US stocks mostly slipped away from their latest record highs as the two former halves of Hewlett-Packard both tumbled, while falling interest rates helped phone companies but hurt banks.
The price of oil jumped on reports OPEC and a group of other countries might extend the cuts in production they made at the start of this year. That took energy companies higher. Hewlett Packard Enterprise sank after it said CEO Meg Whitman will retire, while printer and PC maker HP lost ground after its latest quarterly report.
Interest rates fell after the Federal Reserve released minutes from its latest meeting, which ended November 1. While most officials were comfortable raising interest rates soon, as investors think they will do in December, a few Fed leaders wanted to wait until there is more evidence inflation is rising. The Fed has suggested it wants to raise rates three more times next year.
The Standard & Poor's 500 index dipped 1.95 points, or 0.1%, to 2,597.08. The Dow Jones industrial average slid 64.65 points, or 0.3%, to 23,526.18. The Nasdaq composite rose 4.88 points, or 0.1%, to a record 6,867.36. The Russell 2000 index of smaller-company stocks lost 2.13 points, or 0.1%, to 1,516.76.
All four indexes closed at record highs Tuesday, and on Wednesday most of the companies on the New York Stock Exchange finished higher.
US markets will be closed Thursday for the Thanksgiving holiday. They will reopen Friday.
The two main companies that once comprised Hewlett-Packard took the largest losses in the S&P 500. Hewlett Packard Enterprise, which sells data-centre hardware and tech gear, dropped after it announced company President Antonio Neri will replace Ms Whitman as CEO on February 1. Ms Whitman became CEO of Hewlett-Packard in 2011 and oversaw its split in 2015. HPE also reported mixed fourth-quarter results.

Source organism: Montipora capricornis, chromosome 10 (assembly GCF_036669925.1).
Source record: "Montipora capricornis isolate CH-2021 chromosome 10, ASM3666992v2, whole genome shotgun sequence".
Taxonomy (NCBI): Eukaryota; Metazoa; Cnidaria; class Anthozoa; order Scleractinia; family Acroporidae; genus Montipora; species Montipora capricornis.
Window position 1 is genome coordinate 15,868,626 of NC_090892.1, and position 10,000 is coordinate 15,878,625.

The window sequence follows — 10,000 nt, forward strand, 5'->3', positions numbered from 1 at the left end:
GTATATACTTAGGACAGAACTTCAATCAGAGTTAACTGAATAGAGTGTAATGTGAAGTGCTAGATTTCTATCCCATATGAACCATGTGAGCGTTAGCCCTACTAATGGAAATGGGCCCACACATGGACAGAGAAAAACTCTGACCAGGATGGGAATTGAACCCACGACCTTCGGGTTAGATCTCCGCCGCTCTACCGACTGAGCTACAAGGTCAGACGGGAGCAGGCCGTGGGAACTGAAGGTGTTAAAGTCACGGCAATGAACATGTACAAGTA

HP Enterprise fell $1.02, or 7.2%, to $13.10. Meanwhile HP Inc., which sells PCs and printers, had a solid quarter but couldn't sustain the gains it's made this year. The stock lost $1.12, or 5%, to $21.34. It's up 44% in 2017.
Bond prices started the day with small gains, which sent yields lower. Yields moved lower still as investors looked over the Federal Reserve minutes. The Fed has already raised interest rates twice this year in spite of low inflation, and Wren, of Wells Fargo, said investors may get jumpy as they examine economic data in the next few weeks and try to figure out how fast the Fed will move next year.
The yield on the 10-year Treasury note fell to 2.32% from 2.36%. That sent banks lower because lower yields translate to smaller profits on loans. Cincinnati Financial fell 80c, or 1.1%, to $72.66. Phone companies, which pay big dividends similar to bonds, climbed higher. Verizon Communications rose 92c, or 2%, to $47.10.
The dollar also weakened as investors expected lower interest rates. It sank to ¥111.17 from ¥112.44. The euro rose to $1.1822 from $1.1742.
Germany's DAX lost 1.2% while the FTSE 100 in London rose 0.1% and France's CAC 40 slipped 0.2%. Tokyo's Nikkei 225 gained 0.5% and the Hang Seng index of Hong Kong advanced 0.6%. The Kospi in South Korea rose 0.4%.